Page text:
The summer exhibition, Keepers of Sanctuary: Zion's First 100 Years, will be on display in the museum May 24-December 1. The exhibition celebrates the centennial anniversary of Zion becoming a national park in 1919 and pays tribute to the park's history and changes over the last century. It particularly focuses on the influence of concessioners such as the Union Pacific Railroad, artists who have found inspiration here, and resource management by the NPS. Visitors will have the opportunity to view items from the museum’s collection that have rarely, if ever, been on display, including many historic objects, park publications, and souvenirs from the last century.
In 2019, we celebrate the 100th anniversary of the creation of Zion National Park. Although the area has long been home to many Native peoples and early pioneers, the National Park Service has transformed Zion into the place it is today.
In its first 100 years as a national park, Zion has grown exponentially. Its boundaries have significantly expanded, as has its visitation—from 1,814 people in 1919 to nearly 4.5 million in 2018. Catering to this amount of visitors has required many major changes—from the construction of roads and hiking trails, to the establishment of strategies for managing cultural and natural resources, to the building of overnight accommodations and the production of brochures, souvenirs, and other ephemera for visitors.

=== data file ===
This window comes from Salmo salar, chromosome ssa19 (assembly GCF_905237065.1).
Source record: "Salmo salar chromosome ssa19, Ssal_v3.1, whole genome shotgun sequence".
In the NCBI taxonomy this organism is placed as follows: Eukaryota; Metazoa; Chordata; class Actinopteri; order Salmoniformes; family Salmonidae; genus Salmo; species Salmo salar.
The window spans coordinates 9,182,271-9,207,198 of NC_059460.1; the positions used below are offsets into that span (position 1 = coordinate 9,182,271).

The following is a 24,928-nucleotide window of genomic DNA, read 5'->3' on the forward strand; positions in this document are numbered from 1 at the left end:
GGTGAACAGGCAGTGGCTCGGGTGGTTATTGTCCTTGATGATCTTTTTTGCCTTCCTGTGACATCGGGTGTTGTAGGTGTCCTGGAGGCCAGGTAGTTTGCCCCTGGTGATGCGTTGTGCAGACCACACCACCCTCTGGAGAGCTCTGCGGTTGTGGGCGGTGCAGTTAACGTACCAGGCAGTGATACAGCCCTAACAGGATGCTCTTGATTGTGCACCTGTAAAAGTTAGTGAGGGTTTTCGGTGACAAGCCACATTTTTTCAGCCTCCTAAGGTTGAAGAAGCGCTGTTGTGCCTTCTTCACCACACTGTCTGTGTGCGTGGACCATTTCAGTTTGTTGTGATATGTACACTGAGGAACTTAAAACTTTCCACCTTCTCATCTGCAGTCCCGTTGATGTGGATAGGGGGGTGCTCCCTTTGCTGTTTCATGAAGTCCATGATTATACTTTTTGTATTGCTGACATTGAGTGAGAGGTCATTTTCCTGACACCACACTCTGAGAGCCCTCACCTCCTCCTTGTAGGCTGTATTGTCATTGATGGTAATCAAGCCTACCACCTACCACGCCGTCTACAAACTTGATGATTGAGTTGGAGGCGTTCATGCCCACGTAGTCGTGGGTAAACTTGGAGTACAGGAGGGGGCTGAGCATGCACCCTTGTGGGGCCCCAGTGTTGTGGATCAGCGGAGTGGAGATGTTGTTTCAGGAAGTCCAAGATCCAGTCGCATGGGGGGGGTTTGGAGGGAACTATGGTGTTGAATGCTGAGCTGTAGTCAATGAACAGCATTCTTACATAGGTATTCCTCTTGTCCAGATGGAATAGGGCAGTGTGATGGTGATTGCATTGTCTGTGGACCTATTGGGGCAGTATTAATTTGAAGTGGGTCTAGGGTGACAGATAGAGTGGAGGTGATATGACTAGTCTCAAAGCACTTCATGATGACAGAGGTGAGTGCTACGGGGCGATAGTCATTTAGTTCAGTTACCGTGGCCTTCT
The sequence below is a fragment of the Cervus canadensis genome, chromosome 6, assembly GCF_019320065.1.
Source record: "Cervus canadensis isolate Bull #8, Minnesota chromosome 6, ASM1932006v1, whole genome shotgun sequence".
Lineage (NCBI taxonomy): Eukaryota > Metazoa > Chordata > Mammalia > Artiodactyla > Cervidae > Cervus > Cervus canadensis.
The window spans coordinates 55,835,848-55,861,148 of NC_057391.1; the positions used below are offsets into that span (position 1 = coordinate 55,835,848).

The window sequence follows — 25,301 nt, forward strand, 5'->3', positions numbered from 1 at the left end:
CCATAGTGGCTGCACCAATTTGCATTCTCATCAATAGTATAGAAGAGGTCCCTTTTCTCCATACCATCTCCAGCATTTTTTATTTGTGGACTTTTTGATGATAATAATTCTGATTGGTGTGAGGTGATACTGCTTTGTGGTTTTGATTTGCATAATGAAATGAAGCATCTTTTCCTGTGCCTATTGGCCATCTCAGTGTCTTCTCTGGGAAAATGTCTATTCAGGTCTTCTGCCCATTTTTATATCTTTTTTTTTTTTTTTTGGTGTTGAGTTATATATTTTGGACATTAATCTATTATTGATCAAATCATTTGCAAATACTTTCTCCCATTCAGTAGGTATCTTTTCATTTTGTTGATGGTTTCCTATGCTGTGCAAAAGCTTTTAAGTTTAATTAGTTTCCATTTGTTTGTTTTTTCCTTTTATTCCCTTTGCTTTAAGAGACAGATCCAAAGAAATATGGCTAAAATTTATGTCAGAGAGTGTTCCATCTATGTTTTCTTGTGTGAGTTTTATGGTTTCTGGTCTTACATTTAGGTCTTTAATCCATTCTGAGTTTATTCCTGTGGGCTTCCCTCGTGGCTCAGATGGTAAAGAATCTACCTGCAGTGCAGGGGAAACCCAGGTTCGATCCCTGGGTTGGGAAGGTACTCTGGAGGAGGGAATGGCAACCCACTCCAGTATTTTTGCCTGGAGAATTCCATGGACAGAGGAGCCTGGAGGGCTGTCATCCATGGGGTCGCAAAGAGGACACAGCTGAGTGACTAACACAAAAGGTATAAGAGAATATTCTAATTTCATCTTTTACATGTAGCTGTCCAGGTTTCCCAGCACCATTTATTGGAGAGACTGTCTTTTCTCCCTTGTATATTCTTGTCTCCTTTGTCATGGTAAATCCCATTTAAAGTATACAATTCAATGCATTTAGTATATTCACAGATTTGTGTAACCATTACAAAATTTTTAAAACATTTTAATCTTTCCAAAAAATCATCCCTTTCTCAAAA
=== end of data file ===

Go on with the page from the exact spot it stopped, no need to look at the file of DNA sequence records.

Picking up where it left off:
As stewards of the land, the National Park Service is tasked with preserving the park’s natural and cultural resources for the enjoyment, education, and inspiration of current and future generations. Many others have also aided the NPS in achieving these goals. Early artists and explorers of Zion helped spread the word about the area’s natural wonders. Concessionaires developed infrastructure to support visitors and make the park more accessible. Zion National Park Forever Project, the park’s nonprofit partner, continues to support park operations. This exhibit demonstrates the culmination of these efforts and how, together, they have shaped Zion throughout its first 100 years.
Last updated: October 8, 2019